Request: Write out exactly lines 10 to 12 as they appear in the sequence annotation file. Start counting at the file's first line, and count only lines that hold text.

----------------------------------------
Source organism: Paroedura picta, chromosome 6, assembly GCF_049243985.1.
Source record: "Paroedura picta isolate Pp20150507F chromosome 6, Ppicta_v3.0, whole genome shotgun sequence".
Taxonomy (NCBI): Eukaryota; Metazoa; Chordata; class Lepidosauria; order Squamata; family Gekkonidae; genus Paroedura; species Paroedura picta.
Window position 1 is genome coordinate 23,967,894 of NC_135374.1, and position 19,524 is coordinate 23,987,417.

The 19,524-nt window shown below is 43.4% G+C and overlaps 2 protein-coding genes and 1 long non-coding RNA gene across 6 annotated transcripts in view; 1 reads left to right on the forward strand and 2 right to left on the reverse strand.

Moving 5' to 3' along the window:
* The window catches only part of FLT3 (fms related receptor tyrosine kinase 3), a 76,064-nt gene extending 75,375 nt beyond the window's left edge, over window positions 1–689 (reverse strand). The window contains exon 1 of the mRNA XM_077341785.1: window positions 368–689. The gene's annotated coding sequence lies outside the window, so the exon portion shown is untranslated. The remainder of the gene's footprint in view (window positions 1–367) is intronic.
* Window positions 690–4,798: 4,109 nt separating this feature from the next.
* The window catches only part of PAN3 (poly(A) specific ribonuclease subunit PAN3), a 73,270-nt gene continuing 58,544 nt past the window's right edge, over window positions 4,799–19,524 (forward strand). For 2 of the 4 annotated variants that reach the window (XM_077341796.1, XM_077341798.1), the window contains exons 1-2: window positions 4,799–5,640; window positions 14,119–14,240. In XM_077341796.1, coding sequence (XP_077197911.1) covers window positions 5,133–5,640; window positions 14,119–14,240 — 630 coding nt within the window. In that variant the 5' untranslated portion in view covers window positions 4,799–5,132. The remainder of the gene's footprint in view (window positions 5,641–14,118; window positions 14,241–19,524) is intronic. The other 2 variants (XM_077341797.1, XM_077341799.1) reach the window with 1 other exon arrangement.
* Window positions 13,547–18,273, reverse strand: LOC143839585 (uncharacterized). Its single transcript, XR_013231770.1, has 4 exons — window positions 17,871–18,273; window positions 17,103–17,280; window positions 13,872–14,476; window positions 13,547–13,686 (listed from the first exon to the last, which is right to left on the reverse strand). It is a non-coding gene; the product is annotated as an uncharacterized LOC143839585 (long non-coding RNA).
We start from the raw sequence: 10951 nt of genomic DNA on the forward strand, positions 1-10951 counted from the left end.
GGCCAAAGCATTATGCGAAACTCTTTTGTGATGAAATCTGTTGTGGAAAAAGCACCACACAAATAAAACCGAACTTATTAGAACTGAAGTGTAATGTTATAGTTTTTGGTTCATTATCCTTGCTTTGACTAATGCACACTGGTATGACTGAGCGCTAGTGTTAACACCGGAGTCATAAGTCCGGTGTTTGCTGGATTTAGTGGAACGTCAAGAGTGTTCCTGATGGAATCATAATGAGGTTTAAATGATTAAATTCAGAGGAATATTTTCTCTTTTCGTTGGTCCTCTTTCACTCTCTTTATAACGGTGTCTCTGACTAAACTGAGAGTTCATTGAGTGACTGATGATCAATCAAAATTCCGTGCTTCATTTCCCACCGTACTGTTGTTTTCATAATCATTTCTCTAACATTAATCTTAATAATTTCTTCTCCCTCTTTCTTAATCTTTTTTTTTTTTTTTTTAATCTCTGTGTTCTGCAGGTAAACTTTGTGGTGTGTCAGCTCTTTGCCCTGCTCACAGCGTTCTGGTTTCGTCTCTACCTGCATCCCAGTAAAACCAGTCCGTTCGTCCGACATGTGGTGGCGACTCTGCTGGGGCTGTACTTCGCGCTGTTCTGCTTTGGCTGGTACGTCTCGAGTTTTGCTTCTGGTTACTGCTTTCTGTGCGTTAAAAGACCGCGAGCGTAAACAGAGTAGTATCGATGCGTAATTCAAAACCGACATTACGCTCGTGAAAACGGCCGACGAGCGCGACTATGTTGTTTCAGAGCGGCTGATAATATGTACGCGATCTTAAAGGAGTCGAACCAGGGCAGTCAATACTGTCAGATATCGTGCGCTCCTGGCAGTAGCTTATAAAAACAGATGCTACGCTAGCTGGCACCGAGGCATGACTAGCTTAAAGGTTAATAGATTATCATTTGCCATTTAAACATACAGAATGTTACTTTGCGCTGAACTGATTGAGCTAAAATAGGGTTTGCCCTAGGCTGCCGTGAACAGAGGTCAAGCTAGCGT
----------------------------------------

* Window positions 13,547–18,273, reverse strand: LOC143839585 (uncharacterized). Its single transcript, XR_013231770.1, has 4 exons — window positions 17,871–18,273; window positions 17,103–17,280; window positions 13,872–14,476; window positions 13,547–13,686 (listed from the first exon to the last, which is right to left on the reverse strand). It is a non-coding gene; the product is annotated as an uncharacterized LOC143839585 (long non-coding RNA).
We start from the raw sequence: 10951 nt of genomic DNA on the forward strand, positions 1-10951 counted from the left end.
GGCCAAAGCATTATGCGAAACTCTTTTGTGATGAAATCTGTTGTGGAAAAAGCACCACACAAATAAAACCGAACTTATTAGAACTGAAGTGTAATGTTATAGTTTTTGGTTCATTATCCTTGCTTTGACTAATGCACACTGGTATGACTGAGCGCTAGTGTTAACACCGGAGTCATAAGTCCGGTGTTTGCTGGATTTAGTGGAACGTCAAGAGTGTTCCTGATGGAATCATAATGAGGTTTAAATGATTAAATTCAGAGGAATATTTTCTCTTTTCGTTGGTCCTCTTTCACTCTCTTTATAACGGTGTCTCTGACTAAACTGAGAGTTCATTGAGTGACTGATGATCAATCAAAATTCCGTGCTTCATTTCCCACCGTACTGTTGTTTTCATAATCATTTCTCTAACATTAATCTTAATAATTTCTTCTCCCTCTTTCTTAATCTTTTTTTTTTTTTTTTTAATCTCTGTGTTCTGCAGGTAAACTTTGTGGTGTGTCAGCTCTTTGCCCTGCTCACAGCGTTCTGGTTTCGTCTCTACCTGCATCCCAGTAAAACCAGTCCGTTCGTCCGACATGTGGTGGCGACTCTGCTGGGGCTGTACTTCGCGCTGTTCTGCTTTGGCTGGTACGTCTCGAGTTTTGCTTCTGGTTACTGCTTTCTGTGCGTTAAAAGACCGCGAGCGTAAACAGAGTAGTATCGATGCGTAATTCAAAACCGACATTACGCTCGTGAAAACGGCCGACGAGCGCGACTATGTTGTTTCAGAGCGGCTGATAATATGTACGCGATCTTAAAGGAGTCGAACCAGGGCAGTCAATACTGTCAGATATCGTGCGCTCCTGGCAGTAGCTTATAAAAACAGATGCTACGCTAGCTGGCACCGAGGCATGACTAGCTTAAAGGTTAATAGATTATCATTTGCCATTTAAACATACAGAATGTTACTTTGCGCTGAACTGATTGAGCTAAAATAGGGTTTGCCCTAGGCTGCCGTGAACAGAGGTCAAGCTAGCGT